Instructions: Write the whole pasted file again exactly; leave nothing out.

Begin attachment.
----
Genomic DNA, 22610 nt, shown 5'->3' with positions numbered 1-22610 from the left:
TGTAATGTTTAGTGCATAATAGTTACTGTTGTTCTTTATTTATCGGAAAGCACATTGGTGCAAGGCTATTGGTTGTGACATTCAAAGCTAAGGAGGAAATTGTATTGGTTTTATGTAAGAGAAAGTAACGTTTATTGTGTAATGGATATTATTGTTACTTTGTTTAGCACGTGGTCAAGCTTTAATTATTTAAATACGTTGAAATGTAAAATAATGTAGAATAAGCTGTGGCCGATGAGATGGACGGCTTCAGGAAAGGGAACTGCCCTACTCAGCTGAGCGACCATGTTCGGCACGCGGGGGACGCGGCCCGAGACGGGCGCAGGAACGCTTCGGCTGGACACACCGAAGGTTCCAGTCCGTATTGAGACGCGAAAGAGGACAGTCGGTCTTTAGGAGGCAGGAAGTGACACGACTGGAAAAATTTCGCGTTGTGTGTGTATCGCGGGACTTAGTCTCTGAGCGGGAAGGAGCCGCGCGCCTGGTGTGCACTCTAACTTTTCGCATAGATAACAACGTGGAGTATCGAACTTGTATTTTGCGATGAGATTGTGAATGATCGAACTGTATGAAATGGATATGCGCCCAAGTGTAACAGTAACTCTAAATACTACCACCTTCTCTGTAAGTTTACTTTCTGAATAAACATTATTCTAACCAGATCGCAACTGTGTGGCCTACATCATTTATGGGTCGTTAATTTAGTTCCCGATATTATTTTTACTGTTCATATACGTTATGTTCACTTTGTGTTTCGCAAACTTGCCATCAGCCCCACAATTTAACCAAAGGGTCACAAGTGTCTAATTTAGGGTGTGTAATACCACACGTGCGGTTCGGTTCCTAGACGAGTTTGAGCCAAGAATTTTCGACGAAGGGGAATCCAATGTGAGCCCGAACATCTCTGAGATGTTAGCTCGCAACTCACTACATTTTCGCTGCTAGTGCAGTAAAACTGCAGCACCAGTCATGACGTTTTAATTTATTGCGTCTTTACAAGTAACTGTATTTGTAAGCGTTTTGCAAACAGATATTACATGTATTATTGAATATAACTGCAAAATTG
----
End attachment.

Genomic DNA, 22610 nt, shown 5'->3' with positions numbered 1-22610 from the left:
TGTAATGTTTAGTGCATAATAGTTACTGTTGTTCTTTATTTATCGGAAAGCACATTGGTGCAAGGCTATTGGTTGTGACATTCAAAGCTAAGGAGGAAATTGTATTGGTTTTATGTAAGAGAAAGTAACGTTTATTGTGTAATGGATATTATTGTTACTTTGTTTAGCACGTGGTCAAGCTTTAATTATTTAAATACGTTGAAATGTAAAATAATGTAGAATAAGCTGTGGCCGATGAGATGGACGGCTTCAGGAAAGGGAACTGCCCTACTCAGCTGAGCGACCATGTTCGGCACGCGGGGGACGCGGCCCGAGACGGGCGCAGGAACGCTTCGGCTGGACACACCGAAGGTTCCAGTCCGTATTGAGACGCGAAAGAGGACAGTCGGTCTTTAGGAGGCAGGAAGTGACACGACTGGAAAAATTTCGCGTTGTGTGTGTATCGCGGGACTTAGTCTCTGAGCGGGAAGGAGCCGCGCGCCTGGTGTGCACTCTAACTTTTCGCATAGATAACAACGTGGAGTATCGAACTTGTATTTTGCGATGAGATTGTGAATGATCGAACTGTATGAAATGGATATGCGCCCAAGTGTAACAGTAACTCTAAATACTACCACCTTCTCTGTAAGTTTACTTTCTGAATAAACATTATTCTAACCAGATCGCAACTGTGTGGCCTACATCATTTATGGGTCGTTAATTTAGTTCCCGATATTATTTTTACTGTTCATATACGTTATGTTCACTTTGTGTTTCGCAAACTTGCCATCAGCCCCACAATTTAACCAAAGGGTCACAAGTGTCTAATTTAGGGTGTGTAATACCACACGTGCGGTTCGGTTCCTAGACGAGTTTGAGCCAAGAATTTTCGACGAAGGGGAATCCAATGTGAGCCCGAACATCTCTGAGATGTTAGCTCGCAACTCACTACATTTTCGCTGCTAGTGCAGTAAAACTGCAGCACCAGTCATGACGTTTTAATTTATTGCGTCTTTACAAGTAACTGTATTTGTAAGCGTTTTGCAAACAGATATTACATGTATTATTGAATATAACTGCAAAATTG